SW Community Forestry Caucus

USDA Forest Products Laboratory


Since the early days of the partnership, a number of FCSFP, partners have sought resources at the USDA Forest Products Laboratory in Madison, Wisconsin for getting ideas and for developing products. Probably the first instance of this was when Tim Reader and members of the Madera Wood Products Cooperative in Vallecitos, New Mexico discovered files in the Lab’s voluminous database describing products that potentially could be applicable in their project. Tim Reader, who was contracted through the Colorado State Forest Service to provide regional technical assistance to recipients of funding through the Demonstration Grants Program, found a paper describing a long-forgotten, simple dip-diffusion process for treating timber. He thought it might work for post and poles made from small-diameter. It might add value to small diameter that would be affordable and could be achieved locally and hands-on.

The dip diffusion wood treatment effort, which eventually saw little advancement due to EPA rules, was an outshoot of Reader simply searching product development stories from the past on the Forest Products Lab database. “There are hundreds of other product stories archived in the files, but no one is searching them to find any that might fit today’s needs,” Reader said.

“Chipcrete” currently being developed by Gordon West at Gila WoodNet and Santa Clara Woodworks with assistance from the Forest Products Lab.

Load-bearing strength testing of construction quality timber has been a common interface between Lab researchers and Demonstration Grant Program recipients. The process seems to be slow and results have not been conclusive, but an atmosphere of entrepreneurship is strong and those involved continue to test new ideas and products.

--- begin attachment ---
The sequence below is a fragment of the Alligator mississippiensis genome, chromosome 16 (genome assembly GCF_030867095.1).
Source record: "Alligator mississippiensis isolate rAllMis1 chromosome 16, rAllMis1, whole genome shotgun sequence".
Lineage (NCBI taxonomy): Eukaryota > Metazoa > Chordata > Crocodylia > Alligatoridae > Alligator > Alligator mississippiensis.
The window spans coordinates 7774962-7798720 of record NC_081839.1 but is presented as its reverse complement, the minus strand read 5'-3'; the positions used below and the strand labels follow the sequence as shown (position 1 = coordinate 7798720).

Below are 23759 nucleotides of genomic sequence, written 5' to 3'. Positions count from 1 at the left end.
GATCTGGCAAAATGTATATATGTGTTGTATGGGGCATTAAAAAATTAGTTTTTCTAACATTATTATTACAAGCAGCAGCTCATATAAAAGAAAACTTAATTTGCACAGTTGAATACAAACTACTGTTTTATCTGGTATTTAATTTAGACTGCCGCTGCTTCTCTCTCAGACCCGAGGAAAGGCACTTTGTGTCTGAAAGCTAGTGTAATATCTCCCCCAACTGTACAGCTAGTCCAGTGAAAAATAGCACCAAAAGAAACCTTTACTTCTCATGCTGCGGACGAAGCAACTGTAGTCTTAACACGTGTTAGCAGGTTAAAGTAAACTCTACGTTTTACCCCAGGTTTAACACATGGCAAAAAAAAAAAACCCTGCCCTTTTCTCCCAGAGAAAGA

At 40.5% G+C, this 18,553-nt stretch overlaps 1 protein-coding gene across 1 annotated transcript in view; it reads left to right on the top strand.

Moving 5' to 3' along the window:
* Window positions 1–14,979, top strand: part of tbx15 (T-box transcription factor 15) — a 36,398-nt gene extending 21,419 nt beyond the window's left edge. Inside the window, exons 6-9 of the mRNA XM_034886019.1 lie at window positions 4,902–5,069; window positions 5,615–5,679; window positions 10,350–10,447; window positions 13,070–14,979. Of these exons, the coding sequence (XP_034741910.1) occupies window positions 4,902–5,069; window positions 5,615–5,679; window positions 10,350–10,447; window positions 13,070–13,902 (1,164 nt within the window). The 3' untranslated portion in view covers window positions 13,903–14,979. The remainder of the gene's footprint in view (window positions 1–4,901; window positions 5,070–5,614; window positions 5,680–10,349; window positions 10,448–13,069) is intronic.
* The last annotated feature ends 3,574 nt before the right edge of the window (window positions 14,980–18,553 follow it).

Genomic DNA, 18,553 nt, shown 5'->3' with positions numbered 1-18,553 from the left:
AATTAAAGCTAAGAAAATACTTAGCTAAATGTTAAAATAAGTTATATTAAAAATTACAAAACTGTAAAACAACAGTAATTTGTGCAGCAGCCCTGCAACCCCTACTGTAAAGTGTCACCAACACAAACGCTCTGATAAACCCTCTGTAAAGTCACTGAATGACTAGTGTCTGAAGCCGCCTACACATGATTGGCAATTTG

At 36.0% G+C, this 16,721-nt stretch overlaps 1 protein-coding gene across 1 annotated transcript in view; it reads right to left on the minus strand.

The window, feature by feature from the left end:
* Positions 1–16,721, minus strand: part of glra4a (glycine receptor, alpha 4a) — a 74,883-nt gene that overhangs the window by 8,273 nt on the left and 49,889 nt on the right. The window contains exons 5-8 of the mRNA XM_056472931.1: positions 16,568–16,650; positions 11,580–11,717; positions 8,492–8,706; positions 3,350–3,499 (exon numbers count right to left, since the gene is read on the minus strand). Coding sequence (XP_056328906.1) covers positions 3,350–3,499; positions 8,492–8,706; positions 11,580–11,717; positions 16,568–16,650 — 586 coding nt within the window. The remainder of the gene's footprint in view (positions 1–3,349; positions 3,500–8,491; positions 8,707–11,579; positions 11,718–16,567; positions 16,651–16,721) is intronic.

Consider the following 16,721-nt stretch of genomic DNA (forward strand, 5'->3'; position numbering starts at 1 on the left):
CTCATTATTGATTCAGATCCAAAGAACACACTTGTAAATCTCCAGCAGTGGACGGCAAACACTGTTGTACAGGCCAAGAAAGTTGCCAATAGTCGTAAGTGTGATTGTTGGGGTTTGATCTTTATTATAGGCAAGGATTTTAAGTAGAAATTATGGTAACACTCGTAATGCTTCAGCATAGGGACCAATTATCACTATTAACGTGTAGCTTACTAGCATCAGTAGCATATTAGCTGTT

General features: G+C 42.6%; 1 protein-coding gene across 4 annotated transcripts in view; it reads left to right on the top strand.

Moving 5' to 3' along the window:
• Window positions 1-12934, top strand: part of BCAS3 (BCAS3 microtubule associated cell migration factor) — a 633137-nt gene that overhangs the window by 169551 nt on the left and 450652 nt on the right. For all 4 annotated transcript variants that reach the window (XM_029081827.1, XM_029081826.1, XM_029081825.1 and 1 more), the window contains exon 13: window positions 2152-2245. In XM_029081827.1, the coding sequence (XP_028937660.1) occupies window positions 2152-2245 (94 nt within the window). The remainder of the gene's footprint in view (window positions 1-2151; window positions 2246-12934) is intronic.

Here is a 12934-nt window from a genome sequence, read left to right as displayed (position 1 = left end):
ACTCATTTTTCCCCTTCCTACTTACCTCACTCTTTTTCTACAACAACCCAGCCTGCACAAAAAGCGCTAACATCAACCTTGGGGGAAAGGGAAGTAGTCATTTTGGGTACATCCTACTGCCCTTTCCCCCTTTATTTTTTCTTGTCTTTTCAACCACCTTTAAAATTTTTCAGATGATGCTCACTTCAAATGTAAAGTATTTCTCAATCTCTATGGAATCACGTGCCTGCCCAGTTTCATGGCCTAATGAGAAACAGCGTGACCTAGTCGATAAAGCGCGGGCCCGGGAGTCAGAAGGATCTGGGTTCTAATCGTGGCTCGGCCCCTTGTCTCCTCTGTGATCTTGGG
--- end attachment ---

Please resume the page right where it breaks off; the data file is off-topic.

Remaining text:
Another potential improvement is the use of log sort yards as a method for better managing smaller logs. From a presentation by Susan LeVan-Green and Rusty Dramm of the Forest Products Lab, it is shown that log sort yards can be instrumental in accomplishing the following objectives:

  • Concentrate merchandise, and sort logs for higher value
  • Market multiple log products
  • May include some log products and value-added operations
  • Supply a more desirable log mix to wood using firms

In addition to explaining the fundamental concepts of log-sort yards, Forest Lab Staff have the capability of assisting in the practical and efficient lay-out of a yard to reduce costs of operations for scaling and grading.

A test batch of logs in a dip-diffusion trough soaking in a chemical bath of boric acid in Vallecitos, New Mexico. The idea came from browsing the Forest Products Lab database during the Four Corners Sustainable Forests Partnership first year.

While the USFS Forest Products is an outstanding source oftechnical and economic information, new product ideas, and assistance with operational transformation to utilize small diameter materials, there is always the challenge of accessing these resources by a small business or partnership in a distant part of the country. This has been overcome to a degree by coordinating and communicating through a larger regional partnership, the FCSFP, in order to host technical assistance events, such as the workshop on sawmill conversions being conducted in late 2004 by Tim Reader and Rusty Dramm.

Another challenge has been the retiring of lab employees with experience and institutional memory. If there were morefinancial resources available for technical assistance, then people like Tim Reader at the Colorado Wood Utilization and Marketing Center, or Gordon West at Gila WoodNet in Silver City, New Mexico, could contract with retirees from the Lab to continue working with the efforts. One such retiree, George Harpole, relocated to the Westslope of Colorado and has been providing assistance to FCSFP partners. A concerted effort to share new harvesting methodologies, obtaining a variety of products from smaller diameter logs in an integrated manner, and applying new technologies to product development would be of significant assistance to community forestry in the Four Corners region. Within this regional framework, the USFS Products Lab could maximize its technical assistance role by linking with stewardship projects, groups of small wood products businesses, state forestry organizations, and other entrepreneurial assistance entities, such as the Department of Energy’s Industries of the Future (IOF) initiatives. All four of the states involved in the FCSFP, Arizona, Colorado, New Mexico, and Utah have IOF programs, most often located in the governor’s energy program of each state. (See national website: http://www.oit.doe.gov/industries.shtml.)

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